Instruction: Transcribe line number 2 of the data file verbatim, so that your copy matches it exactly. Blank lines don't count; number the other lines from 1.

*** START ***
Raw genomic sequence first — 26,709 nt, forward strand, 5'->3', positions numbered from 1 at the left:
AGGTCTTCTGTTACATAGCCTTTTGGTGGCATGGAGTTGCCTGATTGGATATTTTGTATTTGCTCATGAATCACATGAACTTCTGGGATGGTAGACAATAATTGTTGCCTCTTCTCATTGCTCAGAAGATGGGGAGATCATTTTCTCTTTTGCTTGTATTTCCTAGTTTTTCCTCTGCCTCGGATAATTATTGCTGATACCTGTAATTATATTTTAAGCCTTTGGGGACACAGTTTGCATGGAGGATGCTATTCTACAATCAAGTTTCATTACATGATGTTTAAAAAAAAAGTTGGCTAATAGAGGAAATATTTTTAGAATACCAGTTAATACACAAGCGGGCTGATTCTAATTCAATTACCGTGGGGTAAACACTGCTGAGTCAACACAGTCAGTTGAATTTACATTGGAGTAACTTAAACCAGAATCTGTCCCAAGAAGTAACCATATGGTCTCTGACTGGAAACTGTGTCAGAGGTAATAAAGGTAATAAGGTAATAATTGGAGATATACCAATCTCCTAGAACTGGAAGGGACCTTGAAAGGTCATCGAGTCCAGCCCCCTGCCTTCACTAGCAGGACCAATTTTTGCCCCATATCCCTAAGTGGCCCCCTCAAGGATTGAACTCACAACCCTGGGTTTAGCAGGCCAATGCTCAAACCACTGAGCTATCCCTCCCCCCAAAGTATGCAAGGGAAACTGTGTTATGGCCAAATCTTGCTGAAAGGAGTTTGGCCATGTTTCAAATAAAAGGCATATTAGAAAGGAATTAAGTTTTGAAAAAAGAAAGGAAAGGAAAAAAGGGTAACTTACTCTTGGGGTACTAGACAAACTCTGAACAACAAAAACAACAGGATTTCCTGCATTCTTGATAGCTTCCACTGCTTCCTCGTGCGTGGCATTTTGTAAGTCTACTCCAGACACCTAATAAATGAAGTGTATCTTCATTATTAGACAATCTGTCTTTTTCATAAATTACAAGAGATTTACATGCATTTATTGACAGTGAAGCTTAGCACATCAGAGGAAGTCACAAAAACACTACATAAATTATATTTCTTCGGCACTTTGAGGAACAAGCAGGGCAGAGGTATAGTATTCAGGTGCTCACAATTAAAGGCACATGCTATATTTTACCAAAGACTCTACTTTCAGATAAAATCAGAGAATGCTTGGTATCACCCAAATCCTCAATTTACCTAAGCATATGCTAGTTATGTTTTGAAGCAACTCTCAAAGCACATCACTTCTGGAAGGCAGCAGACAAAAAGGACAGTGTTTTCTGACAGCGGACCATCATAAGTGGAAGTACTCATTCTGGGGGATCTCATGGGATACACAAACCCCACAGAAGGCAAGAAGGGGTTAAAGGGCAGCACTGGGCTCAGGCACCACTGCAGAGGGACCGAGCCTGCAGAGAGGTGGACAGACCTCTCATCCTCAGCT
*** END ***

AGGTCTTCTGTTACATAGCCTTTTGGTGGCATGGAGTTGCCTGATTGGATATTTTGTATTTGCTCATGAATCACATGAACTTCTGGGATGGTAGACAATAATTGTTGCCTCTTCTCATTGCTCAGAAGATGGGGAGATCATTTTCTCTTTTGCTTGTATTTCCTAGTTTTTCCTCTGCCTCGGATAATTATTGCTGATACCTGTAATTATATTTTAAGCCTTTGGGGACACAGTTTGCATGGAGGATGCTATTCTACAATCAAGTTTCATTACATGATGTTTAAAAAAAAAGTTGGCTAATAGAGGAAATATTTTTAGAATACCAGTTAATACACAAGCGGGCTGATTCTAATTCAATTACCGTGGGGTAAACACTGCTGAGTCAACACAGTCAGTTGAATTTACATTGGAGTAACTTAAACCAGAATCTGTCCCAAGAAGTAACCATATGGTCTCTGACTGGAAACTGTGTCAGAGGTAATAAAGGTAATAAGGTAATAATTGGAGATATACCAATCTCCTAGAACTGGAAGGGACCTTGAAAGGTCATCGAGTCCAGCCCCCTGCCTTCACTAGCAGGACCAATTTTTGCCCCATATCCCTAAGTGGCCCCCTCAAGGATTGAACTCACAACCCTGGGTTTAGCAGGCCAATGCTCAAACCACTGAGCTATCCCTCCCCCCAAAGTATGCAAGGGAAACTGTGTTATGGCCAAATCTTGCTGAAAGGAGTTTGGCCATGTTTCAAATAAAAGGCATATTAGAAAGGAATTAAGTTTTGAAAAAAGAAAGGAAAGGAAAAAAGGGTAACTTACTCTTGGGGTACTAGACAAACTCTGAACAACAAAAACAACAGGATTTCCTGCATTCTTGATAGCTTCCACTGCTTCCTCGTGCGTGGCATTTTGTAAGTCTACTCCAGACACCTAATAAATGAAGTGTATCTTCATTATTAGACAATCTGTCTTTTTCATAAATTACAAGAGATTTACATGCATTTATTGACAGTGAAGCTTAGCACATCAGAGGAAGTCACAAAAACACTACATAAATTATATTTCTTCGGCACTTTGAGGAACAAGCAGGGCAGAGGTATAGTATTCAGGTGCTCACAATTAAAGGCACATGCTATATTTTACCAAAGACTCTACTTTCAGATAAAATCAGAGAATGCTTGGTATCACCCAAATCCTCAATTTACCTAAGCATATGCTAGTTATGTTTTGAAGCAACTCTCAAAGCACATCACTTCTGGAAGGCAGCAGACAAAAAGGACAGTGTTTTCTGACAGCGGACCATCATAAGTGGAAGTACTCATTCTGGGGGATCTCATGGGATACACAAACCCCACAGAAGGCAAGAAGGGGTTAAAGGGCAGCACTGGGCTCAGGCACCACTGCAGAGGGACCGAGCCTGCAGAGAGGTGGACAGACCTCTCATCCTCAGCT